Non invasive adjustment of fluid status in critically ill patients on renal replacement therapy. Role of Electrical Cardiometry

    loading  Checking for direct PDF access through Ovid


Background: Electrical Cardiometry allows measurement of fluid status using thoracic fluid content (TFC), cardiac output, cardiac index, systemic vascular resistance index which could be ideal noninvasive hemodynamic monitoring for patients undergoing hemodialysis (HD). Objectives: Investigating the relation between changes in TFC and amount of fluid removal during HD session and to monitor hemodynamic parameters to avoid episodes of hemodynamic compromise during HD session. Methods: Thirty critically ill patients on HD were enrolled. Clinical assessment of volume overload and hemodynamics (BP, MAP, CVP), monitored by Electrical Cardiometry ICON® before HD and all through sessions. Results: Out of studied patients males represented 46.7% (n = 14) with mean age 48 ± 16 years. There was positive correlation between UF volume and TFC (r = 0.410, P = 0.025). Out of the 30 pts studied 18 pts (60%) were hemodynamically stable vs 12 pts (40%) that had hypotension represented by non responders group and had lower TFC compared to the hemodynamically stable group (26.45 kohm−1 vs 37.8 kohm−1) with P value of 0.004 indicating that they were hypovolemic. Out of the 30 pts studied 18 pts (60%) weren't congested vs 12 pts (40%) remained persistently congested after accomplishing HD session with significantly higher TFC when compared to those who got rid of congestion (43.14 ± 9.9 kohm−1 vs 25.44 ± 5.5 kohm−1) with P value of 0.0001 indicating that they were still hypervolemic. Using analysis of ROC curve TFC at 25.34 kohm−1 was a significant predictor of hypotension with P value of 0.002, AUC 83.4%, sensitivity 67% and specificity 100%. Also TFC cutoff value predicting persistent congestion was 37.02 kohm−1 with P value of 0.0001, AUC 95.8%, sensitivity 83% and specificity 100%. Conclusion: Electrical Cardiometry is an evolving noninvasive tool for adjusting fluid status of critically ill patient on RRT using thoracic fluid content as an indicator of fluid status that could be used to avoid hemodynamic instability and persistent volume overload and congestion during and after HD session.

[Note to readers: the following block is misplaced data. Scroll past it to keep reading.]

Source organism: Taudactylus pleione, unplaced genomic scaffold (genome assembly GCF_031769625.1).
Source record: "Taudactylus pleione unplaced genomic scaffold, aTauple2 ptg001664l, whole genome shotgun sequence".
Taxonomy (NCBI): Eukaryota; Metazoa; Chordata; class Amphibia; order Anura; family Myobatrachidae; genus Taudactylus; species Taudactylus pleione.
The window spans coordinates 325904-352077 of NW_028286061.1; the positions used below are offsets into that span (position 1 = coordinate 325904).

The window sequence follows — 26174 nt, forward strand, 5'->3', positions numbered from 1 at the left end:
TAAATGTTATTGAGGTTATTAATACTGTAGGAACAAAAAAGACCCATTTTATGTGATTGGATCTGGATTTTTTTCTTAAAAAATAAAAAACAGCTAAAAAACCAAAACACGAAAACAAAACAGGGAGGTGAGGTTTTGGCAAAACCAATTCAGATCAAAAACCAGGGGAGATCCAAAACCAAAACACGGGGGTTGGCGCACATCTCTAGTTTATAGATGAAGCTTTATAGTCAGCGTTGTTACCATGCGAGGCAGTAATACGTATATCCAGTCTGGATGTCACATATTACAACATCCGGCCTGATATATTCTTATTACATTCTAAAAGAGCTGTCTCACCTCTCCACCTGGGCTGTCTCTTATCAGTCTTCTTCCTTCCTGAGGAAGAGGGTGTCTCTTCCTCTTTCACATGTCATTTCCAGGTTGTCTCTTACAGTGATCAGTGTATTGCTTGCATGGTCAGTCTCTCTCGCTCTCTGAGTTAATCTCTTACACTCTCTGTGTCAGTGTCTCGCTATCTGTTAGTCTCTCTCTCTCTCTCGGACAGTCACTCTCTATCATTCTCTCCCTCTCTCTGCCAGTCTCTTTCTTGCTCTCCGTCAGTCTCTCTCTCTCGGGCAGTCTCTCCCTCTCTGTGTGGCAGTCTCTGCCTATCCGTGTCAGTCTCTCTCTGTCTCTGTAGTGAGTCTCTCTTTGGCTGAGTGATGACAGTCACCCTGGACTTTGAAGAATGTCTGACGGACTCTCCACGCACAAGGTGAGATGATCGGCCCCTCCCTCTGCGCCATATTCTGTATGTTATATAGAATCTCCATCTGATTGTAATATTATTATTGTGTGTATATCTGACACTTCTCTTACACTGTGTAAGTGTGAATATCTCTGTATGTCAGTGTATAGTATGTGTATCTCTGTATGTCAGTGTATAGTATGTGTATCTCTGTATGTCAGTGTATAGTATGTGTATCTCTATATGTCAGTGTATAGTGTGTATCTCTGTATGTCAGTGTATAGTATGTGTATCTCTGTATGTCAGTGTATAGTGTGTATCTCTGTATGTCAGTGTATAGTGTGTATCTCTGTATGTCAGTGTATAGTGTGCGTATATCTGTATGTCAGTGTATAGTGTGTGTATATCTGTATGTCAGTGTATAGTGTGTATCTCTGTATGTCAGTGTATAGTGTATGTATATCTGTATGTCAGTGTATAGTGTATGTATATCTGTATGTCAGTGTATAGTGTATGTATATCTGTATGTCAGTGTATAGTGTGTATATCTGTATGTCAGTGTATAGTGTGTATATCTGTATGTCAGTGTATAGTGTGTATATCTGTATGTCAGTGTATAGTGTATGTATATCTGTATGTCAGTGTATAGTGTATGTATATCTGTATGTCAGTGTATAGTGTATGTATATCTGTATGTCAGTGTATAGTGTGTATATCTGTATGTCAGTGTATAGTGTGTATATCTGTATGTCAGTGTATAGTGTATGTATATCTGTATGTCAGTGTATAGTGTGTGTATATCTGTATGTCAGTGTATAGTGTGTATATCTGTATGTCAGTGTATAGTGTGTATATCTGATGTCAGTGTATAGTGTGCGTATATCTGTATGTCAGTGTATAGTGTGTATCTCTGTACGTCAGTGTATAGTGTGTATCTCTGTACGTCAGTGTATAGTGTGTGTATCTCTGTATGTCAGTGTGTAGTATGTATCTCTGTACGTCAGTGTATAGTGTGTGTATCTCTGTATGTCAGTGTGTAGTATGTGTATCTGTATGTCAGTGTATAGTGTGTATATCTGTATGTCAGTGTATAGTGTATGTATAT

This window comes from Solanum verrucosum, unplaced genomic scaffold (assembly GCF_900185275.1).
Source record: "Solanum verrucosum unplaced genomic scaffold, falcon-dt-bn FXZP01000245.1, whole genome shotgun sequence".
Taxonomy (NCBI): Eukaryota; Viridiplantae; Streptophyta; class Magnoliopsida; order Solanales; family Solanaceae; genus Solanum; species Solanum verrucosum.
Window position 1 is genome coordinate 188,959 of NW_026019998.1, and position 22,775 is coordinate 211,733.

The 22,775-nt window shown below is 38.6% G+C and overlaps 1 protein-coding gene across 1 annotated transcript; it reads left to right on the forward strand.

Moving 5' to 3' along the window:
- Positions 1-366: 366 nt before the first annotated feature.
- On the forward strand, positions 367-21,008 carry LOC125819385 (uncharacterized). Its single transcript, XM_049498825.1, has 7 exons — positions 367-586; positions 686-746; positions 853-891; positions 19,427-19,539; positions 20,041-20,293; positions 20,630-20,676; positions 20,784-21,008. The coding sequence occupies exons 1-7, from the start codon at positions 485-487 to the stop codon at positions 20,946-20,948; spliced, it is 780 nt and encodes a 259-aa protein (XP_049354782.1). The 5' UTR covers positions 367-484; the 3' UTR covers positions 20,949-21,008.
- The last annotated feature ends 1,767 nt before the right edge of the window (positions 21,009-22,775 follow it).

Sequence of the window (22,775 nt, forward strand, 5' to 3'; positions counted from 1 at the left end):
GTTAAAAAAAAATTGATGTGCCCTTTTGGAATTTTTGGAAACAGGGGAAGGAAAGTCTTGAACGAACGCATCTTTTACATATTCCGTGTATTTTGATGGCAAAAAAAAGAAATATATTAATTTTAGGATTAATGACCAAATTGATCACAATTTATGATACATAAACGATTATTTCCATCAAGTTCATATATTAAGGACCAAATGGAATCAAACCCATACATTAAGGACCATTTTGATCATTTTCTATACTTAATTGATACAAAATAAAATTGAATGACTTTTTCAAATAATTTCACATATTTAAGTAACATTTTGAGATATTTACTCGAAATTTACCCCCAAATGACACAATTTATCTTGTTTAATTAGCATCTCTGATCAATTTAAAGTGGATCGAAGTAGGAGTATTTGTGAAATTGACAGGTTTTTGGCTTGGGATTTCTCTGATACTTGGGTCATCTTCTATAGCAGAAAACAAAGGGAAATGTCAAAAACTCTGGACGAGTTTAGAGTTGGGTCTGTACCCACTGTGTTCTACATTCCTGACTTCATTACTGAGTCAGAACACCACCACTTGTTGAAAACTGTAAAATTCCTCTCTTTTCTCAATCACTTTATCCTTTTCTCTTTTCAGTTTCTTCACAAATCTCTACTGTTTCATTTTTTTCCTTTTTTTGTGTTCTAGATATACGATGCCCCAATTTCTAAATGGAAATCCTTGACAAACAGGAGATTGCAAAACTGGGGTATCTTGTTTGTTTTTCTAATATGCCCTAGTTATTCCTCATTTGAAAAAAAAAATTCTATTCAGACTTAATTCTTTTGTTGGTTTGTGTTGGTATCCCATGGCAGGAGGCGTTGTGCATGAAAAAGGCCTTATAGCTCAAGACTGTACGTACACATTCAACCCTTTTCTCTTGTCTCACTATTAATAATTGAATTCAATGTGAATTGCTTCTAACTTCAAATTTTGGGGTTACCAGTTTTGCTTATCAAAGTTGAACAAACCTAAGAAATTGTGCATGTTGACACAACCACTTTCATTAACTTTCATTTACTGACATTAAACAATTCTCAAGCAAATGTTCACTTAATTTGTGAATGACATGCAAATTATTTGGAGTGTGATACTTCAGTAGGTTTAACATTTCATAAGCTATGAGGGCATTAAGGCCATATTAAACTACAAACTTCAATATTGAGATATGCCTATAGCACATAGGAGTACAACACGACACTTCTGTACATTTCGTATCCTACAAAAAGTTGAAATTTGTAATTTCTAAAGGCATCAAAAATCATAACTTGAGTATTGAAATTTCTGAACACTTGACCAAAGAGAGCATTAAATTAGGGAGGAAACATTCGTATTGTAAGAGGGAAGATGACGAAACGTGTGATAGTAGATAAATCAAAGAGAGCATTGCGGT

loading  Loading Related Articles